A Simple Guide to Webhosting
Webhosting, while second nature to those with the technical background, can seem like a rather confusing subject to those who aren’t familiar with all of the technical aspects and industry jargon used to describe it. WE have previously written a piece on switching web hosts, but we thought it would be good to offer you a simple view of what web hosting is all about.
When the hosting process is broken down into its parts and explained in a way that people without a computer science background can understand, it is a fairly simple.
In this piece we’ll take a look at a scenario where a website is being setup for a client. It can act as a guide to webhosting. For the sake of the scenario it should be assumed that the development and the design of the website are already complete; this will only deal with the hosting aspects of a website.
Domain names and Nameservers
The first step in webhosting is having a domain name. This is the address of your website. You can buy a domain name through a registrar (an example of a registrar is Namecheap, or GoDaddy). If you are concerned about cost you can relax; domain names are available in a wide price range so you can choose an extension (.co, .com, .net, .info) within your budget. It is recommended that you shop around the available registrars so you get the price and service you want. It should be noted that registrar’s will offer you different services along with the domain name; if you’re budget conscious ignore the services and simply purchase the domain name.
Once you have your domain name the next step is to setup a nameserver. This is usually known as a Domain Name System or a Domain Name Servers (DNS). This is usually the most difficult to understand aspect of setting up a website. To help explain this, try to remember that a domain name is an easy to remember label for an IP address. An IP address, like a home address or telephone number, is unique to every individual computer. In the world of webhosting there has to be a way of making sure each domain name leads to its designated IP address; this is the DNS’s job. These servers keep every domain name and associated IP address organised so that a web surfer will successfully get to their desired website.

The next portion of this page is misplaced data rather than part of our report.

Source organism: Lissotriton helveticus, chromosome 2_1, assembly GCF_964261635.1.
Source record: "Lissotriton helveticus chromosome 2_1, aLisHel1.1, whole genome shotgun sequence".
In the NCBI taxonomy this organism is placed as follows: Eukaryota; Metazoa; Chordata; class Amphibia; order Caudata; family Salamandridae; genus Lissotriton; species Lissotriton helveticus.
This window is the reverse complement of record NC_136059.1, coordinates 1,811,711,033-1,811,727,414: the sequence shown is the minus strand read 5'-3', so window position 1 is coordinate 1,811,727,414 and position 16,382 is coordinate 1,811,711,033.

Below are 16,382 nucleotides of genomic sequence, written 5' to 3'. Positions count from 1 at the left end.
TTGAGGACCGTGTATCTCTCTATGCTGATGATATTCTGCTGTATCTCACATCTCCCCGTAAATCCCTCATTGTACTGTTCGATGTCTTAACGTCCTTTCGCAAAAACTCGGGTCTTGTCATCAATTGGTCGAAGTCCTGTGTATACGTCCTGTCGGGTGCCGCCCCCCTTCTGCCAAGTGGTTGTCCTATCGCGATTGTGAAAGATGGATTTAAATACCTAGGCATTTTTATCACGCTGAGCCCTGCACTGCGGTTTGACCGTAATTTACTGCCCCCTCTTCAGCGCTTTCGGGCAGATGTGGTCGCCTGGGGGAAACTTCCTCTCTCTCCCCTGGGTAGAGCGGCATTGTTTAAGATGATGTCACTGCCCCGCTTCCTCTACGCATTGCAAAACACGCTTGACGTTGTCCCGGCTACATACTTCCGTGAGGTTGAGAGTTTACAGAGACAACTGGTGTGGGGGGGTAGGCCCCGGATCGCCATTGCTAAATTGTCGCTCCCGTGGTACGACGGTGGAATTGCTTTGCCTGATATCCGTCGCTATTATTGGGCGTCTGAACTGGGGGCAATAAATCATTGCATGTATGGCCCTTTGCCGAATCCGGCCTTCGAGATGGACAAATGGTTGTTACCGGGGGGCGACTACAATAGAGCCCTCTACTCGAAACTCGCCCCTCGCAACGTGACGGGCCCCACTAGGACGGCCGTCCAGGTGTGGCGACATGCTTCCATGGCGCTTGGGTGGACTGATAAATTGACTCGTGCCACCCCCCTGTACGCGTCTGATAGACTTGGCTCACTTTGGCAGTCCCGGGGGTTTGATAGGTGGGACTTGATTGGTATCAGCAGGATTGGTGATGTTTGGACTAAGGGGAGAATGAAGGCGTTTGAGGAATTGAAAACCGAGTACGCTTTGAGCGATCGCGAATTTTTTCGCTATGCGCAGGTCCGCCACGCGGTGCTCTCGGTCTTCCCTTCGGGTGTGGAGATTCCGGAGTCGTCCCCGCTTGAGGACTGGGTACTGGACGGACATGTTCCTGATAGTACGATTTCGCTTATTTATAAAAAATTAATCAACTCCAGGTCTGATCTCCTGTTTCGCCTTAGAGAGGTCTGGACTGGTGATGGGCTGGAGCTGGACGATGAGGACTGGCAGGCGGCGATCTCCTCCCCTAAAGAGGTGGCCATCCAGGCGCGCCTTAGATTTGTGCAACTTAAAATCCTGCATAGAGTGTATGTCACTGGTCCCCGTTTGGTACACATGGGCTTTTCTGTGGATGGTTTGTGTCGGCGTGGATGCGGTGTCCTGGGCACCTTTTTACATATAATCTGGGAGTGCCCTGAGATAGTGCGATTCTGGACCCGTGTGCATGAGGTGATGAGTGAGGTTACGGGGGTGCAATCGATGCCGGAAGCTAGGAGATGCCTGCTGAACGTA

Websites are essentially just a number of different files arranged to produce the actual website. There are HTML files, PHP files, CSS files or stylesheets, photos and other images, and similar files that comprise a website, as long as the files are stored in a folder on a computer which is connected to the internet. This computer is referred to as a server in industry jargon. When you’re launching a website you pay someone to house your website files on their server. This is known as webhosting. It is just the act of a company providing a space for your website files in order for them to remain connected to the internet.
Once a webhosting server has the website files in their system anyone interested can type in your domain name and the DNS will ensure that they are routed to the proper IP address connected to that domain name. Once the IP address/domain name is accessed the website files hosted through the webhosting company will be activated, too. The hosting you will need will depend on the site you are hosting. There are some excellent managed hosting solutions, such as Umbee Hosting- click here, which offer a wide range of solutions; all explained in accessible language.
Those are the basics of webhosting in the context of an already developed website. The last thing that should be noted is that there are vendors who offer all of these services in one place. You can get a domain name, DNS, and hosting services all in one convenient location; you don’t need to go to different companies, but often a top managed hosting will be the best option if your site needs excellent service levels..